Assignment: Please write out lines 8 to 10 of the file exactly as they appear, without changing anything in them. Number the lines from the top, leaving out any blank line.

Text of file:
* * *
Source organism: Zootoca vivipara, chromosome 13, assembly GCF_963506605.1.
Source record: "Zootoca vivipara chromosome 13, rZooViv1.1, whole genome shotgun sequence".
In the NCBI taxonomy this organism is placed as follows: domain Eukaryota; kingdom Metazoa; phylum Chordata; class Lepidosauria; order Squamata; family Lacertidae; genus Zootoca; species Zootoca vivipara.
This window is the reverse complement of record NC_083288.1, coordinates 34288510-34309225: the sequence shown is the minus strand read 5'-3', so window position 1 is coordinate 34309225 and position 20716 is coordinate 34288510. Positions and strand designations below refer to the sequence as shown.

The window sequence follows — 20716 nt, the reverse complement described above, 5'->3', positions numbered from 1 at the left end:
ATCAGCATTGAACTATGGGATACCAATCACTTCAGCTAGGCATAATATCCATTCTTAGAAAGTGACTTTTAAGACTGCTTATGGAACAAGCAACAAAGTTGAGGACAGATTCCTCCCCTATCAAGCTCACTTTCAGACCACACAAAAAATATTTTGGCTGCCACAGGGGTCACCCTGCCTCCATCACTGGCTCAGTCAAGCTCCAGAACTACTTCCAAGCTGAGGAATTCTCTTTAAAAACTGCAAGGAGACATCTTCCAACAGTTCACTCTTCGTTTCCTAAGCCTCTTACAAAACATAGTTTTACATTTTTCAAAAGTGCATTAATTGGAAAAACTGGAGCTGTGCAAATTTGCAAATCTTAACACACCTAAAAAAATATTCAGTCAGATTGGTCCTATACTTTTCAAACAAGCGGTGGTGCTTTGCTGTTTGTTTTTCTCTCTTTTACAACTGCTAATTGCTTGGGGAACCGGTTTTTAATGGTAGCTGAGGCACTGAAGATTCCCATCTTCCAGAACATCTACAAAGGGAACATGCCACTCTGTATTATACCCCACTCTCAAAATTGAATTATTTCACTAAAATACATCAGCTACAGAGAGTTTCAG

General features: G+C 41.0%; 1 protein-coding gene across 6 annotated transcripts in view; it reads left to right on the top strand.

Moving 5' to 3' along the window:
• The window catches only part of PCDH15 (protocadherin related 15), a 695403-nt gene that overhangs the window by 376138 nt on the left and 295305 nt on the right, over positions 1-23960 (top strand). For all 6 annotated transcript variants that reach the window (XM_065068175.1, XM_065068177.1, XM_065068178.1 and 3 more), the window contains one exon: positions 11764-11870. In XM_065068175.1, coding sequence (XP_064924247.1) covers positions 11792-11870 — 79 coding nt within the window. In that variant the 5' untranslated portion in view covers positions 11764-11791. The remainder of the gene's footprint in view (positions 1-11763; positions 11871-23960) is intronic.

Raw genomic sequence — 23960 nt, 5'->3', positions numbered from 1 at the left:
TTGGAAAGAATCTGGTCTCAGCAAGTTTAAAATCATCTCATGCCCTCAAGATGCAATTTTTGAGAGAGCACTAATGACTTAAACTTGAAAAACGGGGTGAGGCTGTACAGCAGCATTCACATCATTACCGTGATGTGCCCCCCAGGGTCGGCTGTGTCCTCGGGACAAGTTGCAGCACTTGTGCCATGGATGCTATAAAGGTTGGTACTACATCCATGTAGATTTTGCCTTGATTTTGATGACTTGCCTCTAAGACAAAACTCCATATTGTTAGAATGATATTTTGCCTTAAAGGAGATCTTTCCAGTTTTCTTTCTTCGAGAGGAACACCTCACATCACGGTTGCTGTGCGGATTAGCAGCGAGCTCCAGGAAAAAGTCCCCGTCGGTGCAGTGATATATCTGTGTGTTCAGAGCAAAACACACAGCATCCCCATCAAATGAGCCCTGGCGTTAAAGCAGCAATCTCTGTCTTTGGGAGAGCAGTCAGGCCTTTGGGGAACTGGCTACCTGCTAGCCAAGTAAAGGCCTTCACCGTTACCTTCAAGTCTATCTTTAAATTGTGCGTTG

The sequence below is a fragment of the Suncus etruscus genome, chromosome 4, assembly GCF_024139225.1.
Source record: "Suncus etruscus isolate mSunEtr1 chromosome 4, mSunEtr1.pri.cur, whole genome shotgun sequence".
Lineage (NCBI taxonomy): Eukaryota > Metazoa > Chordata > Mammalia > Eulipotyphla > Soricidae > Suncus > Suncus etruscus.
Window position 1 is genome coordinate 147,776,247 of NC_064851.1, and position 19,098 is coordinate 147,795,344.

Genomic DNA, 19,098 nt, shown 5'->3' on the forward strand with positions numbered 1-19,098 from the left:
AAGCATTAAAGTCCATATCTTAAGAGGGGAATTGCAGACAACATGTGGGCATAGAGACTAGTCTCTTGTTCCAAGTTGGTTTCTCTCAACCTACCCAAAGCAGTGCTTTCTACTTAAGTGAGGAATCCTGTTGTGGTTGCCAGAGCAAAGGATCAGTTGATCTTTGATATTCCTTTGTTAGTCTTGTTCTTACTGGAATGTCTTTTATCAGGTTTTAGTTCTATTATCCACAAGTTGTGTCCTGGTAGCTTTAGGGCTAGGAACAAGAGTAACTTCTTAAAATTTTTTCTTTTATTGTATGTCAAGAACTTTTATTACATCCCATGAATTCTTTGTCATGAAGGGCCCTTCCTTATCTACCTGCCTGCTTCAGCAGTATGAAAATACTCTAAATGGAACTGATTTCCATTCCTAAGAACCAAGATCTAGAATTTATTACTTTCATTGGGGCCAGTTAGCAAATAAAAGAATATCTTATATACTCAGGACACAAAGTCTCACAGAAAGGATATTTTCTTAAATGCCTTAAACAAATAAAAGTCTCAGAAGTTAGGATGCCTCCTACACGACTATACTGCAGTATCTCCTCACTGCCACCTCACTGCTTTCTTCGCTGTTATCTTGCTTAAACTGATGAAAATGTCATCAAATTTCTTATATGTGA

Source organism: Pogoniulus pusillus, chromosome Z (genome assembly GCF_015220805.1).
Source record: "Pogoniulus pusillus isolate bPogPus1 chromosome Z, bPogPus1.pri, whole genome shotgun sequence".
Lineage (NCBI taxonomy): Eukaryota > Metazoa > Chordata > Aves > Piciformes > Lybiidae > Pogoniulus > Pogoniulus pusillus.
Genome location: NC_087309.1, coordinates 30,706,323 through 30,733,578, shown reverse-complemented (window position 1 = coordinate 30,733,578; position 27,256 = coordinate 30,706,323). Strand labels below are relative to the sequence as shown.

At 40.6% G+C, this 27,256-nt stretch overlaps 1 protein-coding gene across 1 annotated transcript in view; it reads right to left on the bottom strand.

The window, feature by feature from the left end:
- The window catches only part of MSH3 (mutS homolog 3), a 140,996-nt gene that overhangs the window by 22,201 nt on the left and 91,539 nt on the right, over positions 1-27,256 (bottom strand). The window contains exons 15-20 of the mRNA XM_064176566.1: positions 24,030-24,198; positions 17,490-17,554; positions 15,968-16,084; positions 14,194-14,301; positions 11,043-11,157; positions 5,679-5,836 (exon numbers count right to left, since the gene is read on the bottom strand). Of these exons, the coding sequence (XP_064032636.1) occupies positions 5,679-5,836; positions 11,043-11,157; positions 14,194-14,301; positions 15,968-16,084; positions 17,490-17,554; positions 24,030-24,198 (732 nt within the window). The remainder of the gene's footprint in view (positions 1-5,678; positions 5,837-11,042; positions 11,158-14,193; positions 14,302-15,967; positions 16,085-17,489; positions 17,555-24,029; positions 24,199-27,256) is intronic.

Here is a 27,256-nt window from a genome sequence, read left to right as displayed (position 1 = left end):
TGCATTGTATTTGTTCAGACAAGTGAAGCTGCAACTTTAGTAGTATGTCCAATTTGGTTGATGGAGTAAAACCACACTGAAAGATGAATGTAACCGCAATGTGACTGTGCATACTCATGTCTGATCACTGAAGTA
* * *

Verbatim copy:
Moving 5' to 3' along the window:
• The window catches only part of PCDH15 (protocadherin related 15), a 695403-nt gene that overhangs the window by 376138 nt on the left and 295305 nt on the right, over positions 1-23960 (top strand). For all 6 annotated transcript variants that reach the window (XM_065068175.1, XM_065068177.1, XM_065068178.1 and 3 more), the window contains one exon: positions 11764-11870. In XM_065068175.1, coding sequence (XP_064924247.1) covers positions 11792-11870 — 79 coding nt within the window. In that variant the 5' untranslated portion in view covers positions 11764-11791. The remainder of the gene's footprint in view (positions 1-11763; positions 11871-23960) is intronic.

Raw genomic sequence — 23960 nt, 5'->3', positions numbered from 1 at the left: